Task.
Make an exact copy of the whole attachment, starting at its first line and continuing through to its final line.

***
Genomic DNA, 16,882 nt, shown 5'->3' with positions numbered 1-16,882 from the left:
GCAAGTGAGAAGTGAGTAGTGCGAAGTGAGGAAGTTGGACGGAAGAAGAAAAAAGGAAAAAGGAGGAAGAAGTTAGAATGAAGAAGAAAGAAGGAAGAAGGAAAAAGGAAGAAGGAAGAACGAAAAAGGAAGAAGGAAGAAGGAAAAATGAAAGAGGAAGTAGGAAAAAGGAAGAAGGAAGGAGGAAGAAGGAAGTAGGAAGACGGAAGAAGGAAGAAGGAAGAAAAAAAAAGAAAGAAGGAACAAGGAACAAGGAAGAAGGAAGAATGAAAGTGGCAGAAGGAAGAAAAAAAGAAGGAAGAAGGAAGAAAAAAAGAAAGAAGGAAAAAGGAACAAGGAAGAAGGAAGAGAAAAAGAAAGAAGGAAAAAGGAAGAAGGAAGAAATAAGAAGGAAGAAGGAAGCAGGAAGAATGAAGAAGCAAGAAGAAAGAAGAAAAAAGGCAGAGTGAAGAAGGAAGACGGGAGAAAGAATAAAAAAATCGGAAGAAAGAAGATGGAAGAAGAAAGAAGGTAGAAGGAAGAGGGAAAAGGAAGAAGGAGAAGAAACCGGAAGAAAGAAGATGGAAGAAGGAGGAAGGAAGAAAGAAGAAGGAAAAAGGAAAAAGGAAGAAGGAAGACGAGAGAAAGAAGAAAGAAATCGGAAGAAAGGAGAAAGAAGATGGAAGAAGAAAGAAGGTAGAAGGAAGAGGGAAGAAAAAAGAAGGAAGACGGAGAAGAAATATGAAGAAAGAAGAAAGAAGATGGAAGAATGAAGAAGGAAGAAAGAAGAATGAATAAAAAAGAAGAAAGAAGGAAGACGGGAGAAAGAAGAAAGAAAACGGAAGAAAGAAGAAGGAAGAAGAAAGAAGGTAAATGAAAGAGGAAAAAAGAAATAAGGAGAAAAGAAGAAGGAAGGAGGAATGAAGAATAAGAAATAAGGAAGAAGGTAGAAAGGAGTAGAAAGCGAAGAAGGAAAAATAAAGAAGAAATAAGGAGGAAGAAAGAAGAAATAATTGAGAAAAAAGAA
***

Genomic DNA, 16,882 nt, shown 5'->3' with positions numbered 1-16,882 from the left:
GCAAGTGAGAAGTGAGTAGTGCGAAGTGAGGAAGTTGGACGGAAGAAGAAAAAAGGAAAAAGGAGGAAGAAGTTAGAATGAAGAAGAAAGAAGGAAGAAGGAAAAAGGAAGAAGGAAGAACGAAAAAGGAAGAAGGAAGAAGGAAAAATGAAAGAGGAAGTAGGAAAAAGGAAGAAGGAAGGAGGAAGAAGGAAGTAGGAAGACGGAAGAAGGAAGAAGGAAGAAAAAAAAAGAAAGAAGGAACAAGGAACAAGGAAGAAGGAAGAATGAAAGTGGCAGAAGGAAGAAAAAAAGAAGGAAGAAGGAAGAAAAAAAGAAAGAAGGAAAAAGGAACAAGGAAGAAGGAAGAGAAAAAGAAAGAAGGAAAAAGGAAGAAGGAAGAAATAAGAAGGAAGAAGGAAGCAGGAAGAATGAAGAAGCAAGAAGAAAGAAGAAAAAAGGCAGAGTGAAGAAGGAAGACGGGAGAAAGAATAAAAAAATCGGAAGAAAGAAGATGGAAGAAGAAAGAAGGTAGAAGGAAGAGGGAAAAGGAAGAAGGAGAAGAAACCGGAAGAAAGAAGATGGAAGAAGGAGGAAGGAAGAAAGAAGAAGGAAAAAGGAAAAAGGAAGAAGGAAGACGAGAGAAAGAAGAAAGAAATCGGAAGAAAGGAGAAAGAAGATGGAAGAAGAAAGAAGGTAGAAGGAAGAGGGAAGAAAAAAGAAGGAAGACGGAGAAGAAATATGAAGAAAGAAGAAAGAAGATGGAAGAATGAAGAAGGAAGAAAGAAGAATGAATAAAAAAGAAGAAAGAAGGAAGACGGGAGAAAGAAGAAAGAAAACGGAAGAAAGAAGAAGGAAGAAGAAAGAAGGTAAATGAAAGAGGAAAAAAGAAATAAGGAGAAAAGAAGAAGGAAGGAGGAATGAAGAATAAGAAATAAGGAAGAAGGTAGAAAGGAGTAGAAAGCGAAGAAGGAAAAATAAAGAAGAAATAAGGAGGAAGAAAGAAGAAATAATTGAGAAAAAAGAA